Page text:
A blog post by SuperAngel investor Fred Wilson of Union Square Ventures in NYC has struck a nerve. He argues that the venture industry is splitting in two: the traditional venture funds which focus on capital-intensive start-ups in info tech, biotech and cleantech, and the new emerging SuperAngel funds which focus on capital efficient software start-ups (many of which launch consumer Internet services). The capital efficient VCs focus on the “lean start-up” model, which I see coming from the Era of Cheap technologies that I discussed in the prior post on this topic.
The traditional VCs have not changed their investment model; if anything, in the New Normal environment with few IPOs and low exits, they have doubled-down on putting even more money to work to build a few big winners. Looking at funding patterns within just one sector of venture, info tech, two different funding curves are evolving:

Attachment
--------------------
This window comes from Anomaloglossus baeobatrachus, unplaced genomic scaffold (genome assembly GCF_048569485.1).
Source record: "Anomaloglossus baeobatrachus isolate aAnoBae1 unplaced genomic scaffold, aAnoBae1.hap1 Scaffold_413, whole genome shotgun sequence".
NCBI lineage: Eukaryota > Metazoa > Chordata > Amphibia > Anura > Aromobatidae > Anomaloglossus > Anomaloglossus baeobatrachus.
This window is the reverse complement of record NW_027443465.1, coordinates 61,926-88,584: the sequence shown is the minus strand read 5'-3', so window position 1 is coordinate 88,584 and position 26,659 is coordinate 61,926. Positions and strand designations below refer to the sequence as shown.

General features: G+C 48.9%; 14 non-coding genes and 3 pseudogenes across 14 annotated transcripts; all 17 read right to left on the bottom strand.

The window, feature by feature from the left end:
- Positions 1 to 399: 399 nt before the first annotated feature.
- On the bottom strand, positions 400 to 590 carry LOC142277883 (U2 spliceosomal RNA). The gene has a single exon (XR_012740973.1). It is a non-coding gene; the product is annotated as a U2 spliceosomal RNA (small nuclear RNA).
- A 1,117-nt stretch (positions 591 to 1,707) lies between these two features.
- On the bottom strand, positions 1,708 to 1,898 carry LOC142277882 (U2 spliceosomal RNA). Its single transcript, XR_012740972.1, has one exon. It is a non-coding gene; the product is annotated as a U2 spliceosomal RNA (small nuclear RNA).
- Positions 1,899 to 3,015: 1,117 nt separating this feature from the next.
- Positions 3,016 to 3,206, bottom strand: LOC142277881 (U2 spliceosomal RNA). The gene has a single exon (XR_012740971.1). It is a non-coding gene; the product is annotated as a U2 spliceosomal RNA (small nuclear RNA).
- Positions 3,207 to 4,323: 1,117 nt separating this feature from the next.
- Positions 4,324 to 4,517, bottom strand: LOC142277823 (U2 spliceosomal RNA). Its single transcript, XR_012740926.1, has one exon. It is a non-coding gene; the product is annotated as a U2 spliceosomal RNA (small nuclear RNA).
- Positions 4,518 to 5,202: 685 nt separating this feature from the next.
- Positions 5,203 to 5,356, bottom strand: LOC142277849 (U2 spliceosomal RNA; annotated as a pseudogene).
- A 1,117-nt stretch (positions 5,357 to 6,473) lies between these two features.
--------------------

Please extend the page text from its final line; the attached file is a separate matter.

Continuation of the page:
The whole SuperAngel phenomenon is getting more attention. A course will be offered at Harvard B-School next year to see how the lean model might apply to other sectors than software, including clentech, which is the most capital intensive sector. (Recent data says average first institutional money in is $30M with cleantech and under $5M with software.) A tech reporter, the always-newsworthy Michael Arrington of TechCrunch, broke into a meeting of SuperAngels and came out claiming collusion! This is really funny since the SuperAngels represent a fraction of the capital in venture capital and blip of around 20 funds within a universe of almost 1000 venture funds – now the traditional VCs are worried about price-fixing from the challengers?
What is going on is that the traditional VC industry, which has funded disruptive startups to take on other industry sectors, is now getting disrupted itself!
The venture capital model tends to fit the dominant technology trend. In the Era of Cheap, the traditional venture industry is caught in the wrong model. The New Normal has highlighted the problem of the old model: more money pouring into fewer exits means really bad returns. In contrast, the new capital efficient funds promise much higher returns on smaller and quicker exits – plus they are picking up some wascally-wabid high-fliers like Zynga, Twitter or Groupon. Imagine their returns if they catch the next tech bubble as well.
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